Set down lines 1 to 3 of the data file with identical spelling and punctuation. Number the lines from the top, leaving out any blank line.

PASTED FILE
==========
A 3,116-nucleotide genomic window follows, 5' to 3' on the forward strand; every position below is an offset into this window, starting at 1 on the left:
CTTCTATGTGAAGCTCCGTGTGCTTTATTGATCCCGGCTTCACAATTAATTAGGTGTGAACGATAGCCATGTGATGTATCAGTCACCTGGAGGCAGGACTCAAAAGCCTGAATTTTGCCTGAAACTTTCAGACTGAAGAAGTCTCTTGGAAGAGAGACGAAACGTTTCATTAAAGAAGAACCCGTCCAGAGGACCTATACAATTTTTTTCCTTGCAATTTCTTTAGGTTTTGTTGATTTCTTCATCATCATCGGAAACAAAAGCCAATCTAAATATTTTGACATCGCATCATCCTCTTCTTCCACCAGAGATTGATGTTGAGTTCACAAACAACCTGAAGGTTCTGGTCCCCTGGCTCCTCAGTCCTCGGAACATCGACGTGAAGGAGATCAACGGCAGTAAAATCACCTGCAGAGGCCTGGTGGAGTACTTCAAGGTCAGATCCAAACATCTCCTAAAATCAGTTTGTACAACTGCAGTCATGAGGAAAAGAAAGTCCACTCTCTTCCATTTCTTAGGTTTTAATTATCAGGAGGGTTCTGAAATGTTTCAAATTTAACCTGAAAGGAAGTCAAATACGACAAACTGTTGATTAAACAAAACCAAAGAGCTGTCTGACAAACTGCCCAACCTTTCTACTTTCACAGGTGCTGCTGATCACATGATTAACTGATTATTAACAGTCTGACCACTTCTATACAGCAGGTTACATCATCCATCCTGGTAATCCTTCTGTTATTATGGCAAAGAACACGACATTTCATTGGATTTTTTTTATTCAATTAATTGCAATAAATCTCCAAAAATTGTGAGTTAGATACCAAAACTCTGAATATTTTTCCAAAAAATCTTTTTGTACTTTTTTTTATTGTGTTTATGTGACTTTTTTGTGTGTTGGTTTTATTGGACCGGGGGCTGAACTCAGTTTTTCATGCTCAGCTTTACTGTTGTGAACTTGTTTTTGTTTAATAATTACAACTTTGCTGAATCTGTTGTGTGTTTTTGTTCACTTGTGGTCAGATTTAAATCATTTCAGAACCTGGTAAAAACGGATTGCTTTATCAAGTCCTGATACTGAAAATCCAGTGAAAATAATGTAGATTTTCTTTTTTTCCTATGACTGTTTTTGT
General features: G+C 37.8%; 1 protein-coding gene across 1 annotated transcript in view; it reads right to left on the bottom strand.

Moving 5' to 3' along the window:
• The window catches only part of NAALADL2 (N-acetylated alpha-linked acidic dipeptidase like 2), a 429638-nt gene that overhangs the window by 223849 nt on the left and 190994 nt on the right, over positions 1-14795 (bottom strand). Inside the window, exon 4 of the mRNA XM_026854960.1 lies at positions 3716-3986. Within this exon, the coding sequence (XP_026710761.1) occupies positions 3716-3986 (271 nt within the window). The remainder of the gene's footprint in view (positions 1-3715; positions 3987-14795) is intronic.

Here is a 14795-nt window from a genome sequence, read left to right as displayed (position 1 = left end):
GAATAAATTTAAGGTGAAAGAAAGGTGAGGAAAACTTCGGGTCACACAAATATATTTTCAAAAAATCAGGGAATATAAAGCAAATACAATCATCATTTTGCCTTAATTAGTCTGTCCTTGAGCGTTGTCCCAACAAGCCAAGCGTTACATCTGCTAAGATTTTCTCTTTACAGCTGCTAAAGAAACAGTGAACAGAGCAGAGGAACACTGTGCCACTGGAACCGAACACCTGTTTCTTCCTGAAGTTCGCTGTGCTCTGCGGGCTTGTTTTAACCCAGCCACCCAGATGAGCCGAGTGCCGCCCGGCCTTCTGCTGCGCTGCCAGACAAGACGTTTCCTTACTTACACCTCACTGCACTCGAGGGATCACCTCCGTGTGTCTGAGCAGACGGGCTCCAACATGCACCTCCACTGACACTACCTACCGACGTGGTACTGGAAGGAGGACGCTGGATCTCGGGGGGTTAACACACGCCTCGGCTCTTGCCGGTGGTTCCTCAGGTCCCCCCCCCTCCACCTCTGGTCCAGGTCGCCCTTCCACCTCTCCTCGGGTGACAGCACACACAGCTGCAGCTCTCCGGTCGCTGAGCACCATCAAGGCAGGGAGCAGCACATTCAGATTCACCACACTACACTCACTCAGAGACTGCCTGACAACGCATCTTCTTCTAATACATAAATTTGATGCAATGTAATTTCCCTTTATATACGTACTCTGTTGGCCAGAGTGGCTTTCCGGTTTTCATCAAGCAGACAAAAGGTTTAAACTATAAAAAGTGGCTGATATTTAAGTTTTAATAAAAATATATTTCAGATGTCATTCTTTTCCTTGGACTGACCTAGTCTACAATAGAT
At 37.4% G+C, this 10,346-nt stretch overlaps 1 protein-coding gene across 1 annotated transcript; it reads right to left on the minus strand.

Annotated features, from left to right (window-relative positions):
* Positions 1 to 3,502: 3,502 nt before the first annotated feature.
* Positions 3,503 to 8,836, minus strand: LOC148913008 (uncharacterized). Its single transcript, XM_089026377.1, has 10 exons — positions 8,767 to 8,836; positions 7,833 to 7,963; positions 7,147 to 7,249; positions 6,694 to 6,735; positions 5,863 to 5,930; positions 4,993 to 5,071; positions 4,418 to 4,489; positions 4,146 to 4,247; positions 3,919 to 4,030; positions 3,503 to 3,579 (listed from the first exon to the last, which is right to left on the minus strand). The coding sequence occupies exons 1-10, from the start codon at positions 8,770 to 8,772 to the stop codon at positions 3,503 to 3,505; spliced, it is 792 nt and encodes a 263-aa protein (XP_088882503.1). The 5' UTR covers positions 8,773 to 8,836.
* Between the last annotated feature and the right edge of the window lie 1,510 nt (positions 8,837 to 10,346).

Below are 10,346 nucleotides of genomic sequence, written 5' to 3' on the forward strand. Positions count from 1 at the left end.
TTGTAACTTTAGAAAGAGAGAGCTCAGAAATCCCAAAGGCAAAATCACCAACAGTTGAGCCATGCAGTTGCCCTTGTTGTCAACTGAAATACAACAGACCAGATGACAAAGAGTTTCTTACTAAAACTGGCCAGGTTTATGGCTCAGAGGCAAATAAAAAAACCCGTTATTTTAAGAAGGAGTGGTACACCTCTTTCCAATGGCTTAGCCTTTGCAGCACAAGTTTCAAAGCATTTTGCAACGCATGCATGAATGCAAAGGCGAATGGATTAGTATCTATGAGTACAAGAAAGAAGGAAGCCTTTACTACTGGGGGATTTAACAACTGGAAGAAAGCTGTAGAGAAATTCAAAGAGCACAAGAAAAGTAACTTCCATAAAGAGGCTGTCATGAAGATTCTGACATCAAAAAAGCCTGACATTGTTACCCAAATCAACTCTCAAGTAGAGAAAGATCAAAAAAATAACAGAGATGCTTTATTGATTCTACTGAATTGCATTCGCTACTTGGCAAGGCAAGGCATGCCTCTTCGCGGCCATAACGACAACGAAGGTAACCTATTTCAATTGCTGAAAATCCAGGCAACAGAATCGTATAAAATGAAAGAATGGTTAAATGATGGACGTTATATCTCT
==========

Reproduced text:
A 3,116-nucleotide genomic window follows, 5' to 3' on the forward strand; every position below is an offset into this window, starting at 1 on the left:
CTTCTATGTGAAGCTCCGTGTGCTTTATTGATCCCGGCTTCACAATTAATTAGGTGTGAACGATAGCCATGTGATGTATCAGTCACCTGGAGGCAGGACTCAAAAGCCTGAATTTTGCCTGAAACTTTCAGACTGAAGAAGTCTCTTGGAAGAGAGACGAAACGTTTCATTAAAGAAGAACCCGTCCAGAGGACCTATACAATTTTTTTCCTTGCAATTTCTTTAGGTTTTGTTGATTTCTTCATCATCATCGGAAACAAAAGCCAATCTAAATATTTTGACATCGCATCATCCTCTTCTTCCACCAGAGATTGATGTTGAGTTCACAAACAACCTGAAGGTTCTGGTCCCCTGGCTCCTCAGTCCTCGGAACATCGACGTGAAGGAGATCAACGGCAGTAAAATCACCTGCAGAGGCCTGGTGGAGTACTTCAAGGTCAGATCCAAACATCTCCTAAAATCAGTTTGTACAACTGCAGTCATGAGGAAAAGAAAGTCCACTCTCTTCCATTTCTTAGGTTTTAATTATCAGGAGGGTTCTGAAATGTTTCAAATTTAACCTGAAAGGAAGTCAAATACGACAAACTGTTGATTAAACAAAACCAAAGAGCTGTCTGACAAACTGCCCAACCTTTCTACTTTCACAGGTGCTGCTGATCACATGATTAACTGATTATTAACAGTCTGACCACTTCTATACAGCAGGTTACATCATCCATCCTGGTAATCCTTCTGTTATTATGGCAAAGAACACGACATTTCATTGGATTTTTTTTATTCAATTAATTGCAATAAATCTCCAAAAATTGTGAGTTAGATACCAAAACTCTGAATATTTTTCCAAAAAATCTTTTTGTACTTTTTTTTATTGTGTTTATGTGACTTTTTTGTGTGTTGGTTTTATTGGACCGGGGGCTGAACTCAGTTTTTCATGCTCAGCTTTACTGTTGTGAACTTGTTTTTGTTTAATAATTACAACTTTGCTGAATCTGTTGTGTGTTTTTGTTCACTTGTGGTCAGATTTAAATCATTTCAGAACCTGGTAAAAACGGATTGCTTTATCAAGTCCTGATACTGAAAATCCAGTGAAAATAATGTAGATTTTCTTTTTTTCCTATGACTGTTTTTGT
General features: G+C 37.8%; 1 protein-coding gene across 1 annotated transcript in view; it reads right to left on the bottom strand.